Door Locking Devices and School Shootings: No Simple Answers

Mass casualty school shootings are neither a new phenomenon nor a problem unique to American schools.  We do need to improve safety, security and emergency preparedness. At the same time, we must remember to use evidence-based practices focused on addressing real risk. For example, over the past several years we have seen numerous lockdown, barricade and door locking devices enter the market. Since the Parkland shooting last week we have seen a new device invented by a high school student – the “JustinKase” – go viral.

Door Locking Devices and Barricade Tools

Many of these door locking devices are well intended but also very costly. In most cases lockdown devices are not needed if building equipment is used properly. Like many devices we see, it appears that the JustinKase device would likely violate fire codes because it cannot be easily manipulated with one hand to exit and because it would delay egress. It also appears that the JustinKase could even be used as a bludgeon.

We are more concerned that the device does not appear to have a way for school officials or first responders to bypass it. This would make it easy for a student or visitor to trap a staff member, or other students, in a room and attack or sexually assault them while preventing rescuers from entering the room (these types of events are far more common than active shooters).  A similar concern is that other types of assaults have occurred when attackers locked out help.  In one case we worked, a school registrar was beaten into a coma by a 67-year old woman who first locked the office door from the inside.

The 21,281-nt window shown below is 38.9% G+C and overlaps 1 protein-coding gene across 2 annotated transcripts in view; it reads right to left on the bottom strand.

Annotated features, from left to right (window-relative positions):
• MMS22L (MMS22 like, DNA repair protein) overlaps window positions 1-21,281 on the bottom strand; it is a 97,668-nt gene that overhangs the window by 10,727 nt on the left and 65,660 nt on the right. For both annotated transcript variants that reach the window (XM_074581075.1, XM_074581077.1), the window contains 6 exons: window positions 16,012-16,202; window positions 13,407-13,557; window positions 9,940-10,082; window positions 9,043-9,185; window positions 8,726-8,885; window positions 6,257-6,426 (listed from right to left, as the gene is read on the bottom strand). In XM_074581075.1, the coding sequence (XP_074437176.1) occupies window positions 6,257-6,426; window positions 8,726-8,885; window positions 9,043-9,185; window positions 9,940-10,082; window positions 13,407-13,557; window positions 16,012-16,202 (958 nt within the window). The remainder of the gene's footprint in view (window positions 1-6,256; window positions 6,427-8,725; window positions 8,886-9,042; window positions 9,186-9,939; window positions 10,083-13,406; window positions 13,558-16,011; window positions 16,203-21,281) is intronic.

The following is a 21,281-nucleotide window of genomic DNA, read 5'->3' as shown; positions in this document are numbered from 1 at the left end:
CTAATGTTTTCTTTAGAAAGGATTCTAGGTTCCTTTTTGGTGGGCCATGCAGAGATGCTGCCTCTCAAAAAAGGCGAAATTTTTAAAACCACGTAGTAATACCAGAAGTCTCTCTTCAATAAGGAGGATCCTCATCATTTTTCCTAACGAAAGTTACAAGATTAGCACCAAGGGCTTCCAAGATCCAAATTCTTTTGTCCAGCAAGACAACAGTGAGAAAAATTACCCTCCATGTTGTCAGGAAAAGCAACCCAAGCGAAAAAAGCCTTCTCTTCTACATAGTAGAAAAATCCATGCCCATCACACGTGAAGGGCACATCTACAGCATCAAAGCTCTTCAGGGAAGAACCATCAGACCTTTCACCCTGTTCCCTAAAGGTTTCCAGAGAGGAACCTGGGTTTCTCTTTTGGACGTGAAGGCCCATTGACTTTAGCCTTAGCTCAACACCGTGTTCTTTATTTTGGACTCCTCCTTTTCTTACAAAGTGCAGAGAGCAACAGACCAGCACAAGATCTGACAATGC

Some barricade lockdown devices do allow entry to the room with a proprietary key. However, from our experience working Active Shooter cases, rapid response teams may not be able to wait for these during a fast-breaking incident. They may in turn need to resort to extreme measures to breach the room. In the Arapahoe High School shooting in 2013, some doors had to be cut open using a blowtorch because there were not enough master keys readily available.  If you use a barricade device, you should have a very reliable system for staff and law enforcement to obtain rescue keys rapidly.

Any lockdown device should be reviewed by your Fire Marshall first to make sure it will not violate fire code. Some devices delay egress or might make escape impossible for some building occupants. One device that is particularly concerning when used in schools is a metal device that goes over the door closer arm, preventing it from opening. This would be difficult or impossible for first responders to breach and many students (and some staff) would be too short to remove it from the door arm, thus preventing egress. Additionally, a person in a wheelchair or with other physical limitations would not be able to operate or remove the device. For more on avoiding lockdown device letdowns, read our October 2016 newsletter: “Improving School Lockdowns”.

Unless your school already has leading-practice student threat evaluation and management and suicide prevention teams, you are more likely to have an attack and to be successfully sued for failure to meet the standard of care. This is even more true if funding was used on these types of devices.

School Violence is Not New and U.S. Schools are Actually Safer Now

We continually hear about the days when mass casualty school attacks did not happen. On the contrary, U.S. history provides many examples of horrific attacks from colonial times to the present.  School shootings predate the Civil war.  The first mass casualty American school shooting was in 1891 when five students were shot in a Newburgh, New York parochial school.  The 24/7 news cycle and the internet make us painfully and almost instantly aware of incidents that previously would not receive national attention.